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Word Count: 801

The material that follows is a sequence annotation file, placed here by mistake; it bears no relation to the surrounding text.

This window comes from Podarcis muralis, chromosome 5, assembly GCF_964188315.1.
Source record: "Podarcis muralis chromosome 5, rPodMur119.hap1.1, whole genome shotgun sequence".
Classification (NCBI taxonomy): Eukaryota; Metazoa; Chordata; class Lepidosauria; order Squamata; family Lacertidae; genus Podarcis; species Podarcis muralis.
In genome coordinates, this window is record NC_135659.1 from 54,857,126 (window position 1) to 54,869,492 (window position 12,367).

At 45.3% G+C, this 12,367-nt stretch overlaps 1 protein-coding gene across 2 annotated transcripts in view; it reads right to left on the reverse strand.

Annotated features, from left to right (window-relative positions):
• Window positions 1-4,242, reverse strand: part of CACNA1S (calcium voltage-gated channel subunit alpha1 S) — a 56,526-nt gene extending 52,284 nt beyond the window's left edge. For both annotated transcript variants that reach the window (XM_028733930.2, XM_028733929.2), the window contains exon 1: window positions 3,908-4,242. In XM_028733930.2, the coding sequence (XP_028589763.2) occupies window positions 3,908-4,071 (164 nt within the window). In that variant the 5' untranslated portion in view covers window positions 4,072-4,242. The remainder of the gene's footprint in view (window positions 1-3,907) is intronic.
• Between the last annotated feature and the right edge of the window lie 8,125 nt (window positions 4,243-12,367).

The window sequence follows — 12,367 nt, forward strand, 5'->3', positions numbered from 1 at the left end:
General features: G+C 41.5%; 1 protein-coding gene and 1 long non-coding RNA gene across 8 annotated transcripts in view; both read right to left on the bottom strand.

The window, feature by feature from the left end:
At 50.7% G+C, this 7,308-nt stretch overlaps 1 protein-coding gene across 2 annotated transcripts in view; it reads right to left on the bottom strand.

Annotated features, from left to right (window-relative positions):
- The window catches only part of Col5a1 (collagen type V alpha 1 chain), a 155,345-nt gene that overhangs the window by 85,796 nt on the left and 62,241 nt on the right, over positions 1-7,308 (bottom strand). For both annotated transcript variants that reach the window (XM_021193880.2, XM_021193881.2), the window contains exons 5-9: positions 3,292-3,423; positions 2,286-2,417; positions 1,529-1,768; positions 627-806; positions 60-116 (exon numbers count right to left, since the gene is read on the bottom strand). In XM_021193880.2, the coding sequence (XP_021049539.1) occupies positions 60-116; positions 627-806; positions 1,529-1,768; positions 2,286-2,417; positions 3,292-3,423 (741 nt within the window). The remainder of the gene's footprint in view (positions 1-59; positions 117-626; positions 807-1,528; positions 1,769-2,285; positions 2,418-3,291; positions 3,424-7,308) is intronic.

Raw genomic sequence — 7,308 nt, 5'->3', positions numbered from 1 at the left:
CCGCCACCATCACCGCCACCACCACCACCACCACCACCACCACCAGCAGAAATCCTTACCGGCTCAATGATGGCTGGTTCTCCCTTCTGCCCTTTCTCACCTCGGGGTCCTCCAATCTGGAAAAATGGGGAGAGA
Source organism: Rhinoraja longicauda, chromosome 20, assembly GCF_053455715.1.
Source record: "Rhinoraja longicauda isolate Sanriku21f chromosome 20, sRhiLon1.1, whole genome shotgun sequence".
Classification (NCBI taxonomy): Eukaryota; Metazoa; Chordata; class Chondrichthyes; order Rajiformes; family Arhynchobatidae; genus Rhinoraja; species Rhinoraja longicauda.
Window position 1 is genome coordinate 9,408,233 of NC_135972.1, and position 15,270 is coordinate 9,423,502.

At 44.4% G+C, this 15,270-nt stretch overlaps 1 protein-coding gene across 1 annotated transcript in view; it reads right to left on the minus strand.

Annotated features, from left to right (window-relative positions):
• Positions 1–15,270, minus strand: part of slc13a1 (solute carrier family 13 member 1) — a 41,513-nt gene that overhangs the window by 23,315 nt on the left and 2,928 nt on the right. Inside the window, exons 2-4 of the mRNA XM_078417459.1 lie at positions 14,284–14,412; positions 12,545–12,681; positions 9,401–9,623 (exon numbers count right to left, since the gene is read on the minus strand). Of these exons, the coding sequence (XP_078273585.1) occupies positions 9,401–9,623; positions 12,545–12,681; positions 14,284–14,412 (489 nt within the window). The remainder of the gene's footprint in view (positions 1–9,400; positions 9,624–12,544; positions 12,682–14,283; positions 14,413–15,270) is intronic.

How to cope with the inevitability and finality of death was one of the more disturbing of the many troubling questions which prompted the writing of Foundations It also provided the motive for the proposal to establish the Society of HumanKind The hope which that first founding book creates is that by our own efforts in and through the Society we will gain eternal life for ourselves and for every member of our species If we are to dedicate ourselves to the achievement of that Aim we must truly believe that it will be realised The corollary must be an equal conviction that both the dead and the yet to be born are already with us a consequence which gives the Treatise on Morality its force Adherence to the Society of HumanKind and a sincere commitment to its Aim must mean that we believe the death of an individual to be no more than a transition from one state of existence to another That assurance may provide some comfort to us when we face our own mortality but it can offer little to help us to cope with the passing of those we love Death will still irrecoverably separate us from them The Society will not give its support to any attempt to communicate with the dead The risks involved for the natural progression of our history and for the achievement of our Aim are incalculable and therefore unacceptable We must learn to accept that once we have lost one of our companions to death they are gone to us for the rest of our lives The Society and our faith in it may lead us to the confident hope that we will meet them again and in better circumstances but we will still have to live without them and with the pain and distress of their absence Much of the pain of death for the living comes from a sense
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